“To have an inner life, to think, to juggle and leap, to become a tightrope walker in the world of ideas. To attack, to riposte, to refute, what a contest, what acclaim. To understand. The most generous word of all. Memory. To retain, a geyser of felicity. Intelligence. The agonizing poverty of my mind. Words and ideas flitting in and out like butterflies. My brain a dandelion seed blown in the wind.”
— Violette Leduc
Violette Leduc lived most of her life feeling sorry for herself.
She was born to a servant girl and a rich father who refused to legitimize her.
Growing up she had poor self-esteem and had difficulty making friends.
After World War I, she was sent to a boarding school where she first experienced sexual intimacy with a fellow female classmate. Later, she embarked on an affair with her musical instructor, who was later fired after their affair had been revealed.
She then moved to Paris, failed her baccalaureate exam, and began working as a clerk and secretary of a publishing company.
In 1942, she met Maurice Sachs, a gay Jewish author, who encouraged her to write. Through Maurice she managed to approach Simone de Beauvoir who became her writing mentor, although rebuffed Leduc’s many romantic advances.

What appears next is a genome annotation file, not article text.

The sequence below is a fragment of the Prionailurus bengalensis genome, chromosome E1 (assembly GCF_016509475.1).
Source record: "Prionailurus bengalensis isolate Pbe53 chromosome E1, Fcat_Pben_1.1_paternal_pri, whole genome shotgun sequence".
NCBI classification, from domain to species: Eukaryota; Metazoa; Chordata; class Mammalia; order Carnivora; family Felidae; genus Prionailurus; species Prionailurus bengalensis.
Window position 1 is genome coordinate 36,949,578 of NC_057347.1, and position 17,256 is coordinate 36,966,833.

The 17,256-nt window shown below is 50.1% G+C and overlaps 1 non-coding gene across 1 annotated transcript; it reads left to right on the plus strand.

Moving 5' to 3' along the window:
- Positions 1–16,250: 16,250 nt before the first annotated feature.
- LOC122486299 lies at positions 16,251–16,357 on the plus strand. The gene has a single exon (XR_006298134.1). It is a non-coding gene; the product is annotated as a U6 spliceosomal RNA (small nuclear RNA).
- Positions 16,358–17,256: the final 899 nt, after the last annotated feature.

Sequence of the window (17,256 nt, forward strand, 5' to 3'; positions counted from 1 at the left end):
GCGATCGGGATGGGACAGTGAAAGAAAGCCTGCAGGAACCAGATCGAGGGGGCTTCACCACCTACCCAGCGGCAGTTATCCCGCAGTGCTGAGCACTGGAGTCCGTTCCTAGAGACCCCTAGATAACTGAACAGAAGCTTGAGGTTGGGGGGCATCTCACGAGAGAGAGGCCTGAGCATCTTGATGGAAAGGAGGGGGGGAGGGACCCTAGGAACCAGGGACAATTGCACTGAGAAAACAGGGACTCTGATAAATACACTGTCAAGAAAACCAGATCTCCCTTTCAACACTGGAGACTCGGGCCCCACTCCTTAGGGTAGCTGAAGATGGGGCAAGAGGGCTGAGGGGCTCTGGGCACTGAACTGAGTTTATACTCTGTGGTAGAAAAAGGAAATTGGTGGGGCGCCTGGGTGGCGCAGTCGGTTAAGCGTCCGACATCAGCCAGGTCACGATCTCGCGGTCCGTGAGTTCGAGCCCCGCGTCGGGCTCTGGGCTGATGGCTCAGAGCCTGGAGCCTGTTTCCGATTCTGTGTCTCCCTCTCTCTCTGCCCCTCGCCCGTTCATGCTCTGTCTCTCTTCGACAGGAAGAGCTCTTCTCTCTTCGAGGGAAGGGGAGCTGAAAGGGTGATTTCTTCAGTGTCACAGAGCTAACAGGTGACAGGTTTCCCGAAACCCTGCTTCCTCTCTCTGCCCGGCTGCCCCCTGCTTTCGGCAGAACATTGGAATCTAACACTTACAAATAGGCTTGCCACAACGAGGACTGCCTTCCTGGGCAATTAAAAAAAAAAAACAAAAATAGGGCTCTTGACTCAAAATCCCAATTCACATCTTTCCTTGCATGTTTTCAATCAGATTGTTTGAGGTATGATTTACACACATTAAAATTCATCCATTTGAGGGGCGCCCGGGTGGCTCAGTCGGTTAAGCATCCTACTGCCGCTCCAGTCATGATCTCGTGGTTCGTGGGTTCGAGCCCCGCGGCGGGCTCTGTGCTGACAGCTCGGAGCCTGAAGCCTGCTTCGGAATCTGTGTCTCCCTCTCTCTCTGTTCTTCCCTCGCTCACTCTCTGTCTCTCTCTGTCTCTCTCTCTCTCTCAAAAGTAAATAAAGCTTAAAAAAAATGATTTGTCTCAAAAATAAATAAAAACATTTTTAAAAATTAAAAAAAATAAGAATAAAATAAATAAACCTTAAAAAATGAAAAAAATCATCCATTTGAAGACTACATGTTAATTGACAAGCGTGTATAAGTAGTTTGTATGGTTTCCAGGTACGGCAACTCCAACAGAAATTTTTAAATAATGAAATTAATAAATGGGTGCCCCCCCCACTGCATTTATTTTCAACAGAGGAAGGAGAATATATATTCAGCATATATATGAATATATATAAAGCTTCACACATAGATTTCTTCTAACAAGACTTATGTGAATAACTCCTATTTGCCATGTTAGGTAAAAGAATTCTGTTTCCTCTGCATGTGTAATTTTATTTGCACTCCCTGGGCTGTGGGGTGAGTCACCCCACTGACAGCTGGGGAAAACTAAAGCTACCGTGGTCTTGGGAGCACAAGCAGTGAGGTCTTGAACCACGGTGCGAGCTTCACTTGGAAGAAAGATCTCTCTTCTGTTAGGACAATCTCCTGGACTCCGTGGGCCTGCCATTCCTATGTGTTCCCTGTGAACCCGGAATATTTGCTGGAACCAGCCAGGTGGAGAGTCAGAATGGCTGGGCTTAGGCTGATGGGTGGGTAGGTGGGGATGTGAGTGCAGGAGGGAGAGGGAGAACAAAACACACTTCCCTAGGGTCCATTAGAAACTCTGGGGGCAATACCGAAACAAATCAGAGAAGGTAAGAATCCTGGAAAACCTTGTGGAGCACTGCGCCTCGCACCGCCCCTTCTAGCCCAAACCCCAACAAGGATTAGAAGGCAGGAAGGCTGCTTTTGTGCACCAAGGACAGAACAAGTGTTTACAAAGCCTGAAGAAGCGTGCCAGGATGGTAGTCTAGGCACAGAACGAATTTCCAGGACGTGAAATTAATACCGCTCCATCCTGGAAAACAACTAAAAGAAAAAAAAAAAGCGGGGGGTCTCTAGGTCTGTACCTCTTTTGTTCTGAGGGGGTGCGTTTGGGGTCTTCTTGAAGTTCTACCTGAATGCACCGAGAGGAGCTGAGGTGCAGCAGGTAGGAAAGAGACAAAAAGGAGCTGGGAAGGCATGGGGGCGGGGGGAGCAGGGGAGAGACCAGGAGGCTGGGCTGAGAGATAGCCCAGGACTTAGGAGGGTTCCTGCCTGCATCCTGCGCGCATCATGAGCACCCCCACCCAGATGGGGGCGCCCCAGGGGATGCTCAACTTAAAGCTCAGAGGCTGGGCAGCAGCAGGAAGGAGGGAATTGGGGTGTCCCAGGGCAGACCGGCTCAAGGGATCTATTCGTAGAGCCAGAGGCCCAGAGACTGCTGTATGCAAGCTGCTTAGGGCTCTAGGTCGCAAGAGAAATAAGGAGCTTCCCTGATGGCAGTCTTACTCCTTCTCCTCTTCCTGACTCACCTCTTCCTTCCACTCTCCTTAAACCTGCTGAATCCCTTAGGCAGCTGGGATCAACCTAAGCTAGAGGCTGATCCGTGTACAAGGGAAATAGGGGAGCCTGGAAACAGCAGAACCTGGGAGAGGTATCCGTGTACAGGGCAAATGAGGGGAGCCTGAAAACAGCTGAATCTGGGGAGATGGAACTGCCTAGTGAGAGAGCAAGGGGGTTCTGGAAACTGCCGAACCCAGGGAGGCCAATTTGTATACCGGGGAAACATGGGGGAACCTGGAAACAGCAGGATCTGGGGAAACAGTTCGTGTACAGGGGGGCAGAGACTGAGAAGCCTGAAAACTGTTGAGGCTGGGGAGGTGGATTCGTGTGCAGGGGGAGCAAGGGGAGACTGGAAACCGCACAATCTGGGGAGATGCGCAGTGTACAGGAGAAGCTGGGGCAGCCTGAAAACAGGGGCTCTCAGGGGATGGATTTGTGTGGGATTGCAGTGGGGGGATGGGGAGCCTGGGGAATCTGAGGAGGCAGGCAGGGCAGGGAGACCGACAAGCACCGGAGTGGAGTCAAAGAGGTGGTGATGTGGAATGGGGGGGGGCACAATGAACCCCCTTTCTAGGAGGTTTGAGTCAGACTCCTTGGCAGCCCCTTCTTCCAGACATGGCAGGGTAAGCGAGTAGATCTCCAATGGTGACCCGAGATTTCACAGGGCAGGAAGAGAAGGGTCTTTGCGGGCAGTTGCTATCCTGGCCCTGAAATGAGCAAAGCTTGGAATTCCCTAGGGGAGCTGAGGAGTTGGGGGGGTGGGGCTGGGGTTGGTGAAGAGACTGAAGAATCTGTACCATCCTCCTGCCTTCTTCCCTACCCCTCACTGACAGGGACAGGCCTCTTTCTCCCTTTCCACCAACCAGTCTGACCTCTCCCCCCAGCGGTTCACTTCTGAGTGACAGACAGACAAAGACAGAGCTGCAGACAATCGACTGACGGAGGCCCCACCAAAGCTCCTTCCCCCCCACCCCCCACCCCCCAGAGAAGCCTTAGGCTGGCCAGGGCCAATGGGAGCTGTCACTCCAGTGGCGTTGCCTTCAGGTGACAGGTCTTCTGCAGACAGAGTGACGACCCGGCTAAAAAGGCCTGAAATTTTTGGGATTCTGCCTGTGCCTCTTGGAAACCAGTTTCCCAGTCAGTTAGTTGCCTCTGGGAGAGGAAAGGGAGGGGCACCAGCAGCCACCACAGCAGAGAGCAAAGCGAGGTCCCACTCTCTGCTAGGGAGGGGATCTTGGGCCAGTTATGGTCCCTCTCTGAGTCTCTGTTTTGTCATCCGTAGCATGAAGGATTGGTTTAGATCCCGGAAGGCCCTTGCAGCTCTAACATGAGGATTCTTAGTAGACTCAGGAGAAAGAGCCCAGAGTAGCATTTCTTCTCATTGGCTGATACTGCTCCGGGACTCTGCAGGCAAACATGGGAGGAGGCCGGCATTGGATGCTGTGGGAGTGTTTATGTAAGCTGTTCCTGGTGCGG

Through Simone de Beauvoir’s connections, Leduc’s first novel, L’Asphyxie (In the Prison of her Skin) was published by Albert Camus through the acclaimed Éditions Gallimard. It was critically acclaimed by the likes of Jean-Paul Sartre and Jean Genet.
Ecstatic about her success, Leduc thought this would lift her out of poverty and set her up on a successful career as a noted writer.
Unfortunately, L’Asphyxie ran as a limited release.
Most book stores did not carry it.
No one noticed.
Leduc hardly received any money.
Beauvoir encouraged a distraught Leduc to keep writing. Leduc soon completed L’affamée.
Angry with tears, she proclaimed to Beauvoir that she was ugly, poor, unloved, and that she was not going to write another word.
Simone de Beauvoir pushed her to write yet another book. She suggested to Leduc that she write a raw autobiography of her life — starting from her impoverished upbringing to her lesbian experiences to her marriage and eventually ending with her late-term abortion.
“No one will want to read that.” Leduc scoffed.
“It’s what people need to read.” Beauvoir insisted.
Leduc began to pour all her trauma into this book. She meticulously went through every significant experience in chronological order. When she was finished, she decided upon the title, “Ravages.”
After bringing the completed book to Beauvoir, Beauvoir met with the publishers. There was no way that an unedited version of Ravages would get released, they said. The government would censor most, if not all of it. Despite the backing of Beauvoir and Jean-Paul Sartre, there was nothing the publishers could realistically do.
Beauvoir returned to Leduc with two options: Ravages would go unpublished and remain intact or be released but heavily edited. The writing about her lesbian experiences would be cut.
Leduc cried and screamed at the unjustness of it all. Ravages was ultimately published, with significant omissions. The parts that were cut that involved her lesbian relationships would (much) later be released in a separate book titled, Therese and Isabelle.